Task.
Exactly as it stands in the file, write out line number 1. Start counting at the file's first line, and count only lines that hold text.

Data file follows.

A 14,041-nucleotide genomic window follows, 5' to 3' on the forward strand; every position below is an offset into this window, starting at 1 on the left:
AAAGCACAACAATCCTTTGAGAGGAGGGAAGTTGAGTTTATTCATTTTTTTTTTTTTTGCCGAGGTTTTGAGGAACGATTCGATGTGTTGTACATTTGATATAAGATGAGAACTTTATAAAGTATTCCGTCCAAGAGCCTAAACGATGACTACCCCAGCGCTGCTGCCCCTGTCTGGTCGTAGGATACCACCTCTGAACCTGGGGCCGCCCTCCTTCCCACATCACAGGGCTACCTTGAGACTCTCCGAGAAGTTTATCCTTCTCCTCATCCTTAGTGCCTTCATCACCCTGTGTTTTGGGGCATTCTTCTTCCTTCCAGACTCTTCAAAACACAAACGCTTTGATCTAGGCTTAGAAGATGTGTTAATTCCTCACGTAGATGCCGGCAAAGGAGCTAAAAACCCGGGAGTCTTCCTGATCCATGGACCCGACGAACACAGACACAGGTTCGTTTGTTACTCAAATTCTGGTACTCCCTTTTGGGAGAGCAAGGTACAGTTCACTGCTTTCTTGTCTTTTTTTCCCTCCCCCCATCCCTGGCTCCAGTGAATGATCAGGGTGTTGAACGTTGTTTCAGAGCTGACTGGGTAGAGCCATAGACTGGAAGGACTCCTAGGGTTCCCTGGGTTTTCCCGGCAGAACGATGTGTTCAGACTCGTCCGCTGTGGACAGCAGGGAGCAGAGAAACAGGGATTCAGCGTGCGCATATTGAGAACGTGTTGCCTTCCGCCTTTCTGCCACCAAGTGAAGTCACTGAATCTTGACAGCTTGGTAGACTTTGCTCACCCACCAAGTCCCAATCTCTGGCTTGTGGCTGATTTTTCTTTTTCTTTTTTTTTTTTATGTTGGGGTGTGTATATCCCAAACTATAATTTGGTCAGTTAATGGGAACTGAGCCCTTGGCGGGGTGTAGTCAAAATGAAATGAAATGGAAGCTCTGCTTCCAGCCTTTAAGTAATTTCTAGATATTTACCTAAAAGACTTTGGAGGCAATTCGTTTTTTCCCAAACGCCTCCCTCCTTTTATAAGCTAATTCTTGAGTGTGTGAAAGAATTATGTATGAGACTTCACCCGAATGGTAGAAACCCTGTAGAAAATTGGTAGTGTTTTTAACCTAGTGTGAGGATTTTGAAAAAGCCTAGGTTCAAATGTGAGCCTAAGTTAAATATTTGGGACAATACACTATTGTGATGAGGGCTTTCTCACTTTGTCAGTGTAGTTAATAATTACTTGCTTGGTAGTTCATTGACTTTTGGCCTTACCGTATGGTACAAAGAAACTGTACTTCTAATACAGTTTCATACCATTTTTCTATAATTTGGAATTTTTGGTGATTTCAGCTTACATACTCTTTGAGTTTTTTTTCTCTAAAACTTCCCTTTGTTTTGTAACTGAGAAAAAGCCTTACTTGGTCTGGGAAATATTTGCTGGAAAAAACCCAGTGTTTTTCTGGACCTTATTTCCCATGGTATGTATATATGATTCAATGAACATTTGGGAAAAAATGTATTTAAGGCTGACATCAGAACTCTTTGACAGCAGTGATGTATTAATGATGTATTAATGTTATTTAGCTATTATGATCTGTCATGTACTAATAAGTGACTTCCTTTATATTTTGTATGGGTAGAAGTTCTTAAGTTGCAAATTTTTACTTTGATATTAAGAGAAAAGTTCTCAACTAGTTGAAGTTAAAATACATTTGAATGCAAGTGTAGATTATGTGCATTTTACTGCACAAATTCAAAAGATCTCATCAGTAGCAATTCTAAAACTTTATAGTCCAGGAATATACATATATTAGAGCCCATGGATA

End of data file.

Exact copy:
A 14,041-nucleotide genomic window follows, 5' to 3' on the forward strand; every position below is an offset into this window, starting at 1 on the left: